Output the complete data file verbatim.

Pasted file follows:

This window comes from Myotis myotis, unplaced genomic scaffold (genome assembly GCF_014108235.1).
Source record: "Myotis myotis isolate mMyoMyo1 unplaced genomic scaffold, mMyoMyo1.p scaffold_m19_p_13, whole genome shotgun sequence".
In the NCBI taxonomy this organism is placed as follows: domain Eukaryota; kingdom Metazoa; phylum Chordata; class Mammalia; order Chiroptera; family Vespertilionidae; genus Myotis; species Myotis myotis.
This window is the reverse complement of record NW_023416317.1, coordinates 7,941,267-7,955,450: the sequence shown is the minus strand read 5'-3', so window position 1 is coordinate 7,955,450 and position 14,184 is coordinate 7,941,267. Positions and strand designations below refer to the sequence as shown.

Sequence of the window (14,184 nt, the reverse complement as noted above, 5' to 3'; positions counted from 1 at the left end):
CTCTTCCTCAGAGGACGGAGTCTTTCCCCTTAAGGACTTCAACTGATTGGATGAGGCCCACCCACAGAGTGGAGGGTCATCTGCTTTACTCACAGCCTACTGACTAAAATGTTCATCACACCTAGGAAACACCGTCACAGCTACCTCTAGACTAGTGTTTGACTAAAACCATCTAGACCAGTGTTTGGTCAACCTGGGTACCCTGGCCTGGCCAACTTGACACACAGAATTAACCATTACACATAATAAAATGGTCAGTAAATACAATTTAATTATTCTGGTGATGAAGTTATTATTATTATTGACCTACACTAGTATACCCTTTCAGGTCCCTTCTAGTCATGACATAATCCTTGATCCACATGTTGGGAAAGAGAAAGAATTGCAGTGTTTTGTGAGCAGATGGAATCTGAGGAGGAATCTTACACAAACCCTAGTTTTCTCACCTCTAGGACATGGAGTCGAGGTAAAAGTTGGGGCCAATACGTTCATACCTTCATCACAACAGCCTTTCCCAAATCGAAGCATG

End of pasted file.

This window comes from Myotis myotis, unplaced genomic scaffold (genome assembly GCF_014108235.1).
Source record: "Myotis myotis isolate mMyoMyo1 unplaced genomic scaffold, mMyoMyo1.p scaffold_m19_p_13, whole genome shotgun sequence".
In the NCBI taxonomy this organism is placed as follows: domain Eukaryota; kingdom Metazoa; phylum Chordata; class Mammalia; order Chiroptera; family Vespertilionidae; genus Myotis; species Myotis myotis.
This window is the reverse complement of record NW_023416317.1, coordinates 7,941,267-7,955,450: the sequence shown is the minus strand read 5'-3', so window position 1 is coordinate 7,955,450 and position 14,184 is coordinate 7,941,267. Positions and strand designations below refer to the sequence as shown.

Sequence of the window (14,184 nt, the reverse complement as noted above, 5' to 3'; positions counted from 1 at the left end):
CTCTTCCTCAGAGGACGGAGTCTTTCCCCTTAAGGACTTCAACTGATTGGATGAGGCCCACCCACAGAGTGGAGGGTCATCTGCTTTACTCACAGCCTACTGACTAAAATGTTCATCACACCTAGGAAACACCGTCACAGCTACCTCTAGACTAGTGTTTGACTAAAACCATCTAGACCAGTGTTTGGTCAACCTGGGTACCCTGGCCTGGCCAACTTGACACACAGAATTAACCATTACACATAATAAAATGGTCAGTAAATACAATTTAATTATTCTGGTGATGAAGTTATTATTATTATTGACCTACACTAGTATACCCTTTCAGGTCCCTTCTAGTCATGACATAATCCTTGATCCACATGTTGGGAAAGAGAAAGAATTGCAGTGTTTTGTGAGCAGATGGAATCTGAGGAGGAATCTTACACAAACCCTAGTTTTCTCACCTCTAGGACATGGAGTCGAGGTAAAAGTTGGGGCCAATACGTTCATACCTTCATCACAACAGCCTTTCCCAAATCGAAGCATG